Dr Boreham’s Crucible: Dimerix not putting all its eggs in one basket
Health & Biotech
Health & Biotech
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Collective memo to biotech chiefs: bring out your good news now because investors are all-ears.
Having almost doubled after being linked to a global COVID-19 trial program in June, Dimerix (ASX:DXB) shares last week vaulted as much as 42 percent after the company released top-line results from one of its two trials related to kidney disease.
The programs share the common trait of tackling fibrosis, or scarring, of the kidneys or lungs.
In laychap’s terms, the phase IIa study showed Dimerix’s lead molecule DMX-200 to be safe in terms of treating the rare disease focal segmental glomerulosclerosis (FSGS), which has been granted orphan indication by US and European regulators.
Being safe is always nice, but the study also showed a reduction in a key biomarker called proteinuria, which is excess protein in one’s pee (also known as frothy urine).
Dimerix investors are now waiting eagerly for the pending results of a large trial pertaining to diabetic kidney disease.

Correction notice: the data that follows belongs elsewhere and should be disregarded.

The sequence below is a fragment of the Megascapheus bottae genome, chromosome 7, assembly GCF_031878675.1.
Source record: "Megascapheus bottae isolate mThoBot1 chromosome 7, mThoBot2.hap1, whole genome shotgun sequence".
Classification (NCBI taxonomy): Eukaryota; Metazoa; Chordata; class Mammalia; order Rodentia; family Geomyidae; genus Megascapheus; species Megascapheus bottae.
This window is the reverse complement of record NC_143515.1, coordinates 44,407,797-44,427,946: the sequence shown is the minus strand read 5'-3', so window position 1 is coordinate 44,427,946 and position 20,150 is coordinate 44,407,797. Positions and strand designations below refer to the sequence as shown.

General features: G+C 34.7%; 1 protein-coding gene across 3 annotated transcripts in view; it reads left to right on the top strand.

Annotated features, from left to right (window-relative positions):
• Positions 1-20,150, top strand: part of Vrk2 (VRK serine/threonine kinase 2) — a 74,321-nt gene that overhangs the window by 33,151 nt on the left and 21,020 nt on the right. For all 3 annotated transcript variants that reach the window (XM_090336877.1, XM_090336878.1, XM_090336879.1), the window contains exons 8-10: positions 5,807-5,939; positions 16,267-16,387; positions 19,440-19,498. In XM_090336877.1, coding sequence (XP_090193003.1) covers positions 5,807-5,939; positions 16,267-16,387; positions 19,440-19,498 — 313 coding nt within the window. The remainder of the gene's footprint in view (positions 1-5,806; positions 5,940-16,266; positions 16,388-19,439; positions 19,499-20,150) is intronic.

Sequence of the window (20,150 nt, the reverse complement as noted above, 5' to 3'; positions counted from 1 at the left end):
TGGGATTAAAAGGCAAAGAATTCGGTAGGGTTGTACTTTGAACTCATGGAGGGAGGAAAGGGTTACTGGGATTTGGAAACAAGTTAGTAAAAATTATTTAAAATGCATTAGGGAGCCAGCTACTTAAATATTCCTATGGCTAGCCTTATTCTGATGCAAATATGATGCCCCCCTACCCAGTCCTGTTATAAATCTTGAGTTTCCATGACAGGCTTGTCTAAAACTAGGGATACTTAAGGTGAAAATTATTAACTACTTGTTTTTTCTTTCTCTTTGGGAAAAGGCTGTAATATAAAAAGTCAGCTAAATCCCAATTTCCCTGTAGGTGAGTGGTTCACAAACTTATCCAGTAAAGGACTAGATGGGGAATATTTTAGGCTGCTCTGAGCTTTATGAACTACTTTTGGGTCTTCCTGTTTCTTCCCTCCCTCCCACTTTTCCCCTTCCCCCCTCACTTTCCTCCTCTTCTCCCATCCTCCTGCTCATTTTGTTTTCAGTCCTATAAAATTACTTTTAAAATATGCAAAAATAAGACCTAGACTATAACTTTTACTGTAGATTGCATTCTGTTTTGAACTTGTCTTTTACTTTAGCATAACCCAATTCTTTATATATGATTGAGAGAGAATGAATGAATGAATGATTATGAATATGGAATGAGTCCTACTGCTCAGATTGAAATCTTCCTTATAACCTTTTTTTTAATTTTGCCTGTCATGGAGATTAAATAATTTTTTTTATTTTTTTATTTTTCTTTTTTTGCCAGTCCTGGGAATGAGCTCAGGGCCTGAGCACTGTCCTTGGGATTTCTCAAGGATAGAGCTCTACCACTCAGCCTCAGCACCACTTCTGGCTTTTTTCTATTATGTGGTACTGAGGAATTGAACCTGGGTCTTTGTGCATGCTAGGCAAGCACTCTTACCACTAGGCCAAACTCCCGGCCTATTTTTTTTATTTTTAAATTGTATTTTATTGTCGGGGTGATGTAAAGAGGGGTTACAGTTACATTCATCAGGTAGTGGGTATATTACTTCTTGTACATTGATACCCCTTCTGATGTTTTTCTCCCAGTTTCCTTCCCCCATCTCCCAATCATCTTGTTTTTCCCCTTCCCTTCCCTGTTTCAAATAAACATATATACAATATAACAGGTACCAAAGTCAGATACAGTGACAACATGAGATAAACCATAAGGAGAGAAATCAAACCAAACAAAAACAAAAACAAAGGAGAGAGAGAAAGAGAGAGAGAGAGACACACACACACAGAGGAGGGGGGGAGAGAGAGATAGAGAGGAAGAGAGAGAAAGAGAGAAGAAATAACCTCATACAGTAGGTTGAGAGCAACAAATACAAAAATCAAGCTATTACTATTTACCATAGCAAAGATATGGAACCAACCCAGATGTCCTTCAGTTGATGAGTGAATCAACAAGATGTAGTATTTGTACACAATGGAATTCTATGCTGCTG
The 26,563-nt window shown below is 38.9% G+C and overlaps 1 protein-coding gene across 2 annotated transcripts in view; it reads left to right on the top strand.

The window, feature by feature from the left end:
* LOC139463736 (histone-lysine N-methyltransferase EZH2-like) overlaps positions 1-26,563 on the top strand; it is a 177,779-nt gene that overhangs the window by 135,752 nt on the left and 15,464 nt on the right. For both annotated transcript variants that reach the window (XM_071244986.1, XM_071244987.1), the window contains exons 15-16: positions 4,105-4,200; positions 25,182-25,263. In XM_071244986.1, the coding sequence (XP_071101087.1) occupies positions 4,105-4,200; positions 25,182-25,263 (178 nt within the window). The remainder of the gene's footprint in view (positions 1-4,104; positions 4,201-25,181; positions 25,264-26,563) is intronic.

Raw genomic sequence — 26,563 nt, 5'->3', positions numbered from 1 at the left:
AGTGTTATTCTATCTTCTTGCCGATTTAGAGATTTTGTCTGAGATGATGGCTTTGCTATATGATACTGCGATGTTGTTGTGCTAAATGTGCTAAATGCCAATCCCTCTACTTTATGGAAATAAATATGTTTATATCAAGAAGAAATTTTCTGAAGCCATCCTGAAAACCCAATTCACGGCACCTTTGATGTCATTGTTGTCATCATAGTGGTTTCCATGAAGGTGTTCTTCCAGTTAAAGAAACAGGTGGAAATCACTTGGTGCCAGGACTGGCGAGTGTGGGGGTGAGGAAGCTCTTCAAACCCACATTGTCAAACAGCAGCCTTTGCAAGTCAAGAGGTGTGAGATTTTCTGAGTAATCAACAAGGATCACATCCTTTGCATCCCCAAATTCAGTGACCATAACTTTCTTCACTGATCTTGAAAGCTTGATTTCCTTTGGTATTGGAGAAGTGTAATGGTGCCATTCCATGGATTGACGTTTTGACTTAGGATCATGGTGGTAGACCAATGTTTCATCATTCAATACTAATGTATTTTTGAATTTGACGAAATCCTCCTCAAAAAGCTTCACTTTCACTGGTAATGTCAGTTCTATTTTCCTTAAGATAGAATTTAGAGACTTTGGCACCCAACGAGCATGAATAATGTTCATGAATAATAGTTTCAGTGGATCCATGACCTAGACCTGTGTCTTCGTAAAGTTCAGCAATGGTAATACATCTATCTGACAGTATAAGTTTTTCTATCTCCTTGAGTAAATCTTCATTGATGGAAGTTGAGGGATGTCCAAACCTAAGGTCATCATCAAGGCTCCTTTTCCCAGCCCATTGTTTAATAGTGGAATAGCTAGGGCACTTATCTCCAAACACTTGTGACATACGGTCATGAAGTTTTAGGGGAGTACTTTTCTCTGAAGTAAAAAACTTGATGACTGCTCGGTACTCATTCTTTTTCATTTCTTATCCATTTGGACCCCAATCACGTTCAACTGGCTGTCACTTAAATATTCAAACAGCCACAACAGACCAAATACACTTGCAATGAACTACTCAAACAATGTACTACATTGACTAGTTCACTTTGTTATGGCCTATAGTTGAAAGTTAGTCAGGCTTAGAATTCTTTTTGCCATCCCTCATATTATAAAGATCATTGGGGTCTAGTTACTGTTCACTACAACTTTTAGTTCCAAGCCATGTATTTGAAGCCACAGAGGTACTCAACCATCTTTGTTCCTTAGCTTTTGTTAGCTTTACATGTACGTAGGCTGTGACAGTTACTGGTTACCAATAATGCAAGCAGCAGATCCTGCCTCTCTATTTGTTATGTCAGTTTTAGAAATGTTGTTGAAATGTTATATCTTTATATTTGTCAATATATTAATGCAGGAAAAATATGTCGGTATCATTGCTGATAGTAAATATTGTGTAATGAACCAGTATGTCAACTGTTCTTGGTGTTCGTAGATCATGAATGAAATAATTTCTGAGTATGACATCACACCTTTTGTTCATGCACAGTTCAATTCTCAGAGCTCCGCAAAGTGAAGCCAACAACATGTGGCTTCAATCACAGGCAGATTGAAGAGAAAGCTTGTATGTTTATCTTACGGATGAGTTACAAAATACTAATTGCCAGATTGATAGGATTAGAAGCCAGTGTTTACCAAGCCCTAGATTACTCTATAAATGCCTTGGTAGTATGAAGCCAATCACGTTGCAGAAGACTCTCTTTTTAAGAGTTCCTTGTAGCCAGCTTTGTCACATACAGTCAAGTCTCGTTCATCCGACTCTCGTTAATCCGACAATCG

“This is clearly very exciting news for our company,” chief executive Dr Nina Webster says.
The COVID-19 stuff, which relates to acute respiratory distress syndrome (Ards), adds further intrigue to the Dimerix story.
Dimerix was founded in 2004 by Dr James Williams and former Macquarie Group adviser Liddy McCall, based on technology developed at the University of Western Australia.
The Williams-McCall tag team co-founded Tessitura Pty Ltd and then biotech investor Yuuwa Capital.
Dimerix Bioscience was acquired in July 2015 by ASX-listed Sun Biomedical, which has dabbled in ventures ranging from illicit drug testing, heart valve devices and asthma diagnostics.
Sun Biomedical changed its name to Dimerix Limited in November 2015. Patent lawyer and scientist Kathy Harrison was appointed inaugural CEO in August 2017, having been the company’s sole employee when she joined in 2014.
In August 2018, the company appointed Dr Webster as CEO, with Ms Harrison moving to the chief operating officer role (she left the building in November that year).
DMX-200, also known as propagermanium (and we’ve never met an improper germanium) works — or is thought to work — by reducing cell inflammation.